Saturday, February 24, 2007

toward a poetics that does not reciprocate violence

The finger that taps the "I" when typing is also the finger that defies. It is hard to type naturally when the finger of offendedness is in its offended position.

What metaphor applies?

Perhaps we lose full access to our "I," our existing essence, when our writing reduces ourselves and others with dismissal or anger.
Pie Jesu. (He wrote in dust.)

Wednesday, February 14, 2007

autobiographical poetry

One of my poetry teachers, Angela Ball, once said something to the effect that artists are the angel of themselves in their art. It makes me think that perhaps a good character-improvement program would be to act, think, and speak in verse. I think also of Thoreau's lines:

My life has been the poem I would have writ,
But I could not both live and utter it.

Thoreau, of course, both lived and wrote deliberately. Why would he make a seeming dichotomy between the lived and written life? Can someone help me?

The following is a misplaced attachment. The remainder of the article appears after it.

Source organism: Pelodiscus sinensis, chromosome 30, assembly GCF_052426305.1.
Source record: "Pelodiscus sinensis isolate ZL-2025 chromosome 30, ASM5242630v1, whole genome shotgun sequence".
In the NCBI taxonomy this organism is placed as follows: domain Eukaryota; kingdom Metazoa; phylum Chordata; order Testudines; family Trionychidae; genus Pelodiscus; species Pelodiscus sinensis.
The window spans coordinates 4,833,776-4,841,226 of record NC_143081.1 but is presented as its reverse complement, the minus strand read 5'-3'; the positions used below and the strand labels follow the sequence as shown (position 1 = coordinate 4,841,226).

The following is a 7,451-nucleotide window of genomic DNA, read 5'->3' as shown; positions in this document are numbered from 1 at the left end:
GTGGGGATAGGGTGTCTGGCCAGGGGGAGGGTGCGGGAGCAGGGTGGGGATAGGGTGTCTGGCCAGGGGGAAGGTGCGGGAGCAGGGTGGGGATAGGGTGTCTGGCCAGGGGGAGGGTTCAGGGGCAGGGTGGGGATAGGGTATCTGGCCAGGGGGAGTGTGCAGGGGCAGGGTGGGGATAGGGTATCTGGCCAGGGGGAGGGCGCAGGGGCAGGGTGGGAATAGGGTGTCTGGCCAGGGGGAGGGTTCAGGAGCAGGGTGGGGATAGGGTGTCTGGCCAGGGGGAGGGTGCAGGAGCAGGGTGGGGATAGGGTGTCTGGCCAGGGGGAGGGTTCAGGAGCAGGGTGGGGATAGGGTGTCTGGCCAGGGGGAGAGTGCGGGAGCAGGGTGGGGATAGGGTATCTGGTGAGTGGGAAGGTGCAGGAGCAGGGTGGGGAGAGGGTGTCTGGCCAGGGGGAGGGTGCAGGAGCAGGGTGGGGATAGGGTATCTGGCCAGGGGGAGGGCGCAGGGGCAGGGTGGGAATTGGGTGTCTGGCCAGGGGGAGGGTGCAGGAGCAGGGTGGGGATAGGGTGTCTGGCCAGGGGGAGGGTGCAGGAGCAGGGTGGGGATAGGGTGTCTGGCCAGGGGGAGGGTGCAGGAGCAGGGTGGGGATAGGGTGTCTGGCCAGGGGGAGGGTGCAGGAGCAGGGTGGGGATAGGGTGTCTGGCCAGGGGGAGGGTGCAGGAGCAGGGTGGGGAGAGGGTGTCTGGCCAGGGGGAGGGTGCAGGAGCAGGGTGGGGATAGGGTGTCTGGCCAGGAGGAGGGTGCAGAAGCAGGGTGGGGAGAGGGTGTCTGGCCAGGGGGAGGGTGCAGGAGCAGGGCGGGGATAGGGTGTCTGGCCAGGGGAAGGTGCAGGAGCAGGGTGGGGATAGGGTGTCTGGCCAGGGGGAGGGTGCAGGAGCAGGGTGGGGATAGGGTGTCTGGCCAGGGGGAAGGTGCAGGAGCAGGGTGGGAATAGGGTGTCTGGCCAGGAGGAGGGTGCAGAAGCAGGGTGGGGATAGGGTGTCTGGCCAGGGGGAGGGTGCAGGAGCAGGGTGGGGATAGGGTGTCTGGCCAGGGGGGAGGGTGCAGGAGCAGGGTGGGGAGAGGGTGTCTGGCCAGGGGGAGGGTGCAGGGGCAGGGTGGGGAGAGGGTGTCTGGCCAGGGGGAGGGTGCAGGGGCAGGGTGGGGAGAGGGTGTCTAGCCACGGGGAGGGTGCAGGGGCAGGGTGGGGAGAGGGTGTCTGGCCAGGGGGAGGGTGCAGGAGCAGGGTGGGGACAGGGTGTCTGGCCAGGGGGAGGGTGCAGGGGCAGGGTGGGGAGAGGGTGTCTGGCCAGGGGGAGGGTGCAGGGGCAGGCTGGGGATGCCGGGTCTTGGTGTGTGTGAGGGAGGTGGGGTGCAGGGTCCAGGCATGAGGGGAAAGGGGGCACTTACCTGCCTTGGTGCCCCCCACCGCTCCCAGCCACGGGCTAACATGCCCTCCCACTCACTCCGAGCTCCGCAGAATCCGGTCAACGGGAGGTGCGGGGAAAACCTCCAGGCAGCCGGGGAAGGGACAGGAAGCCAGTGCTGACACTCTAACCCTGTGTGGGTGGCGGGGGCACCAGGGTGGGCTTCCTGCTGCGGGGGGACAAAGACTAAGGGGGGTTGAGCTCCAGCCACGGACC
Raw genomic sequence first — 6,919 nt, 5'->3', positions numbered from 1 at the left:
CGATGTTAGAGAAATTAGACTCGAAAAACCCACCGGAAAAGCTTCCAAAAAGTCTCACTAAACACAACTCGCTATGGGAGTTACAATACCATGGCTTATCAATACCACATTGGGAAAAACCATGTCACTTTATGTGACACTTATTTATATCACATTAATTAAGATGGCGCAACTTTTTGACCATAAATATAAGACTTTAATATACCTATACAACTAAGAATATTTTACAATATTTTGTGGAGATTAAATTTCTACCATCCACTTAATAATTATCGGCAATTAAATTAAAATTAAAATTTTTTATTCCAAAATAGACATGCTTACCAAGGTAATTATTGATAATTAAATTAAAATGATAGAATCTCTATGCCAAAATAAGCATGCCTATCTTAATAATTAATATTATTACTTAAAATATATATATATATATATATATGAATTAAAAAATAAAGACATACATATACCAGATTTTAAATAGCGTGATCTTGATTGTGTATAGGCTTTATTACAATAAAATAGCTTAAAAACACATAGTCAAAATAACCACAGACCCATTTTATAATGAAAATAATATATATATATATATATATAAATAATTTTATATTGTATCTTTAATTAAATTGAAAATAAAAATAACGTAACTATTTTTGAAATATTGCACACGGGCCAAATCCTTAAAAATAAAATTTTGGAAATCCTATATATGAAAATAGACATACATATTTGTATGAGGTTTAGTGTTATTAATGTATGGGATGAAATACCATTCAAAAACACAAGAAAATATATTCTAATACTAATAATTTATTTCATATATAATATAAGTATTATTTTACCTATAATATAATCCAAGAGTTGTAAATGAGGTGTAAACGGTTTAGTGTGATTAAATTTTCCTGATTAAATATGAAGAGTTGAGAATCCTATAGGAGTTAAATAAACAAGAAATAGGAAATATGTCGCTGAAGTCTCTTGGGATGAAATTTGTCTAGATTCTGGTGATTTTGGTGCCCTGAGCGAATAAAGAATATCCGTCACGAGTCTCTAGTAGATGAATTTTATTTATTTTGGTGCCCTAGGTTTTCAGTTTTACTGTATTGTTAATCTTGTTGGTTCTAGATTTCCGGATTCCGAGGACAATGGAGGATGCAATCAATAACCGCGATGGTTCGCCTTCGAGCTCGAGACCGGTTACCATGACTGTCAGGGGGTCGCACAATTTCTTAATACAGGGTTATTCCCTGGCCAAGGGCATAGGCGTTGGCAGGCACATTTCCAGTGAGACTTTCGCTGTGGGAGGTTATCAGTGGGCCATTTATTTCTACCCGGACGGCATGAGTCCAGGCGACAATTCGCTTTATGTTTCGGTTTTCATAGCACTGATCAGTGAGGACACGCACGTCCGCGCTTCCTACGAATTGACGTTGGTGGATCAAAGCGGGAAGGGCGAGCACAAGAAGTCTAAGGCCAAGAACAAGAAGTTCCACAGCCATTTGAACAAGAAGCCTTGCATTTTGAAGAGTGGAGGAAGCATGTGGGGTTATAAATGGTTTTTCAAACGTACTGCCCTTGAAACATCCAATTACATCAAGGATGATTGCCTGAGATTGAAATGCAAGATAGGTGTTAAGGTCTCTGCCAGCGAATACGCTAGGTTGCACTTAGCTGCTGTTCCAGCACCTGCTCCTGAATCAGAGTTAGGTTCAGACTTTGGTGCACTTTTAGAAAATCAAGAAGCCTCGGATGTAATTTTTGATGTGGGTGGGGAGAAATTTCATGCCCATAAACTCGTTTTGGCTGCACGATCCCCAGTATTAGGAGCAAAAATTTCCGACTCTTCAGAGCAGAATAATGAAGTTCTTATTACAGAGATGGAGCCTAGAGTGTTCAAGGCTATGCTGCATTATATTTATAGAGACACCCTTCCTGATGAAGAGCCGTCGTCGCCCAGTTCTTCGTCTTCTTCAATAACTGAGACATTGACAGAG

I'm out of my depth, even in a pond.

Monday, February 12, 2007

Perfect Conduct

Last night at supper, my 22 month-old-daughter was in her high chair before a plate of pondered food: ketchuped greenbeans, hashbrowns, and sausage. She held her arms to her sides in maestro fashion, perhaps conducting The Moldau very slowly, in measured motion. Then came a misquoted memory of Dickinson: "to spread wide my narrow hands to gather paradise."

The correct reading (from #657):

For Occupation--This--
The spreading wide my narrow Hands
To gather Paradise--

It is a gift to be in the presence of innocence and to have poetry with which to perceive it.

Thursday, February 08, 2007

To Know Why the Cold Birds Sing

Driving to school this morning, I read the car thermometer: -5 F.

I parked, got out, heard birdsong and confirmed it: two birds in a tree across the street.

If I believe the song, I will write more.

Delight and Instruct

I finished reading a pedagogy paper on helping students see the relevance of what they are learning. The words came, E.M. Forster's epigraph for Howard's End: "only connect."

Connect content with experience, past current and future.

Connect with the students, face to face.

And only connect.